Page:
A group of health professionals make up the Salmonella Typhimurium Outbreak Investigation Team, which is part of the Centers for Disease Control and Prevention. Recently, the team has been examining the effects of African dwarf frogs on people’s health.

“Amphibians and reptiles should never be kept in homes with children less than 5 years old or with people who have immune deficiencies,” said lead author and CDC public health advisor Shauna Mettee Zarecki. This includes day care settings and nursing homes, she said.
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Aspirin may cut melanoma risk, study finds
March 11th, 2013
12:01 AM ET

Aspirin may cut melanoma risk, study finds

Aspirin has long been known to provide multiple health benefits: Pain relief, heart attack prevention, and possible prevention of several kinds of cancers.

A new study from Stanford University looks specifically at aspirin's role in reducing the risk of melanoma , a form of skin cancer that is on the rise.

The study found a significant association between frequent usage of the drug and this form of cancer; aspirin users were less likely to get melanoma than those who did not take aspirin.

This is not proof, however, that aspirin is directly responsible for lowering the risk.
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Lessons about disease...from mummies
March 10th, 2013
07:58 PM ET

Lessons about disease...from mummies

Talk about a startling juxtaposition: A mummy in a CT scanner. You may be wondering: Why in the world would a mummy get a CT scan?

It turns out that preserved peoples are great study subjects, especially when you are trying to figure out the roots of health problems that span millennia.

A study released Sunday in The Lancet suggests that atherosclerosis - the disease that makes arteries go rigid, and is a leading cause of death worldwide - may have been around for thousands of years.

"We like to say that we found the serial killer that's stalked mankind for 4,000 years," said Dr. Randall Thompson, attending cardiologist at Saint Luke's Mid America Heart Institute, and lead author of the study.
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Electronic health records improve colon cancer screening rates
March 4th, 2013
05:01 PM ET

Electronic health records improve colon cancer screening rates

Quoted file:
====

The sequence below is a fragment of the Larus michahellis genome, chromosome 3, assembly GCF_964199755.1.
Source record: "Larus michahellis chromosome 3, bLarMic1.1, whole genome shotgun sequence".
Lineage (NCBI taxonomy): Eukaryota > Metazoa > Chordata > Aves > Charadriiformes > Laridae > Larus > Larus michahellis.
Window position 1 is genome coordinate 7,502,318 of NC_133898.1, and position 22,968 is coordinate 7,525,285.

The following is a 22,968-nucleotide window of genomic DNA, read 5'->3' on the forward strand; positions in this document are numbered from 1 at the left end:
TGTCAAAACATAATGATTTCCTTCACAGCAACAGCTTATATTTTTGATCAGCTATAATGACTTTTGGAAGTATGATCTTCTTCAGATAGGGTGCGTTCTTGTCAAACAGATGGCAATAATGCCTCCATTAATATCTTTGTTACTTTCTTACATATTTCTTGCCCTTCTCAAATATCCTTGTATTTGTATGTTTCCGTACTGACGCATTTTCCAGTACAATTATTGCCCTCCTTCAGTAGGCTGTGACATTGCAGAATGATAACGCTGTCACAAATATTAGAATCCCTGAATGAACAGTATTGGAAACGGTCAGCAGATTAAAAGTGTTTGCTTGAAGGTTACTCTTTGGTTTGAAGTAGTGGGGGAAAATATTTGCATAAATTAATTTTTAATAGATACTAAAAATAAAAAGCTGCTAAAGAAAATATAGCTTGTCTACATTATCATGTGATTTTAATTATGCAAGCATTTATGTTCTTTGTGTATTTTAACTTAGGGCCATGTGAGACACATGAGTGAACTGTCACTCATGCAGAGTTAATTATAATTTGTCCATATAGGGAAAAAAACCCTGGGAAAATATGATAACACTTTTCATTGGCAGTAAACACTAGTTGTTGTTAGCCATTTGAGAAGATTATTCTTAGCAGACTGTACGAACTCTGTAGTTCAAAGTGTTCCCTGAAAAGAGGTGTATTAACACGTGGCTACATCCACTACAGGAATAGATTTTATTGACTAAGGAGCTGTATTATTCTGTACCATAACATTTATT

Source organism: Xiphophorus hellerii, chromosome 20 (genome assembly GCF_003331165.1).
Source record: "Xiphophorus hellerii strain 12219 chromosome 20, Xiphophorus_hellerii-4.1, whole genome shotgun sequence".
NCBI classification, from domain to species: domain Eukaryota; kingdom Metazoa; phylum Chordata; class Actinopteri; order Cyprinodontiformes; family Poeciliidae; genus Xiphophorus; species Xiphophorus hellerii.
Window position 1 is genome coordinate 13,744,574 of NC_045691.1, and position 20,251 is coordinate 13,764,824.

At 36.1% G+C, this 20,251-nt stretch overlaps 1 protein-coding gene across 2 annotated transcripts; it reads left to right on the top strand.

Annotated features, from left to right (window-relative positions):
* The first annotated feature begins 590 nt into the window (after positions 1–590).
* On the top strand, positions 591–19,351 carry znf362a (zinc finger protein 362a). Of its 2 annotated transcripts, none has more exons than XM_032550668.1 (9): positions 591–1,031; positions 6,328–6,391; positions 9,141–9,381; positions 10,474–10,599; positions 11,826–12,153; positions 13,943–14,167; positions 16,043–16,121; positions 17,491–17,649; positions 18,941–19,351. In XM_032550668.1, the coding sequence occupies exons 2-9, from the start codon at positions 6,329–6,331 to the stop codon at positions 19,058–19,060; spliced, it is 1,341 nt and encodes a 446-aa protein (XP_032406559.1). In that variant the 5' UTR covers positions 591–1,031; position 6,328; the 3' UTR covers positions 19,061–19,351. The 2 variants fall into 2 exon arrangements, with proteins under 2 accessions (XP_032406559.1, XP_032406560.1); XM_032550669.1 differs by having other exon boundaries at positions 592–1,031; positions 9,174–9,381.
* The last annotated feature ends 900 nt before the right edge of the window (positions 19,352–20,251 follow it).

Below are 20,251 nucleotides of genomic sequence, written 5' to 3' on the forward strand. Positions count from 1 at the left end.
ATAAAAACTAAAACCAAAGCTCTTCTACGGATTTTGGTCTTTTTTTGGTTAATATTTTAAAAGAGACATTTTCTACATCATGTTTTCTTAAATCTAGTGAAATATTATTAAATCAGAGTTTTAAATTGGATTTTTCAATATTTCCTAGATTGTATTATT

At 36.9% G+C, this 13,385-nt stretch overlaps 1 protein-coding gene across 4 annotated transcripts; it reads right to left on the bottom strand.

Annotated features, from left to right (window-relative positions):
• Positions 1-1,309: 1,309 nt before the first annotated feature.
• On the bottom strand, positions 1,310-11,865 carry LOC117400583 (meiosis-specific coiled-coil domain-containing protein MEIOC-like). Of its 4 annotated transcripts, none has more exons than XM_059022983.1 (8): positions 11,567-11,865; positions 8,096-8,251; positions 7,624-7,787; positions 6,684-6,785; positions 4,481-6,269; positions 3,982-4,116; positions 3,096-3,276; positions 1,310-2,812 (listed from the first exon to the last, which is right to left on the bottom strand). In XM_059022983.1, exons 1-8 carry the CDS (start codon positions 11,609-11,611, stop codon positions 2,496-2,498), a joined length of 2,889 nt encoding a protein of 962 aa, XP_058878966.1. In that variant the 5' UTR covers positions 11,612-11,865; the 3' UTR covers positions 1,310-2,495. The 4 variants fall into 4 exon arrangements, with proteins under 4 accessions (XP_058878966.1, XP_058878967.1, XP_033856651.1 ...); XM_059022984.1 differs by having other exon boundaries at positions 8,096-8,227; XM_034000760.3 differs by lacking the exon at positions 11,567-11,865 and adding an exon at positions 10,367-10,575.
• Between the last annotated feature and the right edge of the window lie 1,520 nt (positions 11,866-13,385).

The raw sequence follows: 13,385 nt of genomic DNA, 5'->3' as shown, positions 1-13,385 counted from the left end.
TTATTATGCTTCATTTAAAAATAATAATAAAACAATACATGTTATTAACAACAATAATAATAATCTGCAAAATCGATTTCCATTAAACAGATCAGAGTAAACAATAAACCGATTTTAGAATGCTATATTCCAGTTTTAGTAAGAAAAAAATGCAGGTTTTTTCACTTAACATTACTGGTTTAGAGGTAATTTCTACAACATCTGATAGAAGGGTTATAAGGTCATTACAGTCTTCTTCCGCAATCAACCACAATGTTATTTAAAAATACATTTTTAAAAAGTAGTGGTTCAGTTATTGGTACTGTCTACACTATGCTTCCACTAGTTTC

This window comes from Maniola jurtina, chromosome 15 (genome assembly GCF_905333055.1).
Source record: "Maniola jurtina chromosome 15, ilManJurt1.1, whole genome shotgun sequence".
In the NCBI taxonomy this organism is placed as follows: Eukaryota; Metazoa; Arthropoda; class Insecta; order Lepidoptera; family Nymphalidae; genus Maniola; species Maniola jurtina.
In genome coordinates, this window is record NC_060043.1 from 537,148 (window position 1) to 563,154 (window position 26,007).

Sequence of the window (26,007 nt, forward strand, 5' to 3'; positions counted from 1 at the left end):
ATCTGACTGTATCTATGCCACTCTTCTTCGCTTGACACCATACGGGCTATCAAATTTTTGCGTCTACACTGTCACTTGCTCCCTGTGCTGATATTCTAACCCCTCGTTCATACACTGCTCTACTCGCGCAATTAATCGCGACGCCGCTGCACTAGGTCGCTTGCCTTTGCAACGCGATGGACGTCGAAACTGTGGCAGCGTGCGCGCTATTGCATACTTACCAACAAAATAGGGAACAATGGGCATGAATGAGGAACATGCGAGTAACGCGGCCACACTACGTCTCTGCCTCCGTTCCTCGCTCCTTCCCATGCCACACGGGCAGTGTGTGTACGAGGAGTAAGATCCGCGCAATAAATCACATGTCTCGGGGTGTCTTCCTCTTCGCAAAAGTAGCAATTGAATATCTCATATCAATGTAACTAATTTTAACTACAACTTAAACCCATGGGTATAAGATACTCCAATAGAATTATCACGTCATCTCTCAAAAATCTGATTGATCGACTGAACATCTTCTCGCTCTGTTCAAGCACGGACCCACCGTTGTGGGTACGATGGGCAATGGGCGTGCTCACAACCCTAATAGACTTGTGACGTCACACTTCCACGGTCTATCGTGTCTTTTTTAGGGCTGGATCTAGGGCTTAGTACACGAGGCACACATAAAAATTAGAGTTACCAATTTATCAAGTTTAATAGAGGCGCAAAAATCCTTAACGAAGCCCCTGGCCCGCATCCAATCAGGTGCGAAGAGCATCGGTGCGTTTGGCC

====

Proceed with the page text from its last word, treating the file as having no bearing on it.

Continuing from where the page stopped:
Centralized record-keeping systems may help improve rates of colon cancer screening, according to a new study.

Researchers at the Group Health Cooperative, a non-profit health care and insurance system in Washington state, used electronic health records to identify and monitor almost 5,000 patients who were due for a colon cancer screening but hadn't gotten it.

One group of patients received "normal care" - reminders from their doctor during appointments. A second group received a letter in the mail encouraging them to get screened; a third group got a call from a medical assistant on top of all of that, and a fourth group got a "patient navigator" to manage the screening process.

Each additional step increased the percentage of people who got screened, from 26% in the "normal" group to 65% in the patient navigator group.
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Women experience OCD, anxiety after childbirth
March 4th, 2013
03:01 PM ET

Women experience OCD, anxiety after childbirth

Women may experience more symptoms of anxiety or obsessive compulsive disorder following childbirth than previously thought, according to two studies published today.

One study, published in the March/April issue of The Journal of Reproductive Medicine, found postpartum is a high-risk time for women to develop these symptoms. More than 400 study participants completed screening tests for anxiety, depression and OCD at 2 weeks. At 6 months, 329 of the women completed the survey again. (The women in the study did not receive a clinical diagnosis by a psychologist.)

"Postpartum women may experience obsessive compulsive symptoms at much higher rates than at other times in their lives," said senior study author Dr. Dana Gossett, assistant professor of obstetrics and gynecology at Northwestern University Feinberg School of Medicine.

OCD is a sub-type of depression. In this study, researchers found the most common symptoms were being concerned about dirt or germs, and checking behaviors for fear of harming the baby. While it's not unusual for new mothers to be concerned that they are doing everything with their new baby correctly, the real question, Gossett said, is how it's affecting the mother's daily life.
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About this blog

Get a behind-the-scenes look at the latest stories from CNN Chief Medical Correspondent, Dr. Sanjay Gupta, Senior Medical Correspondent Elizabeth Cohen and the CNN Medical Unit producers. They'll share news and views on health and medical trends - info that will help you take better care of yourself and the people you love.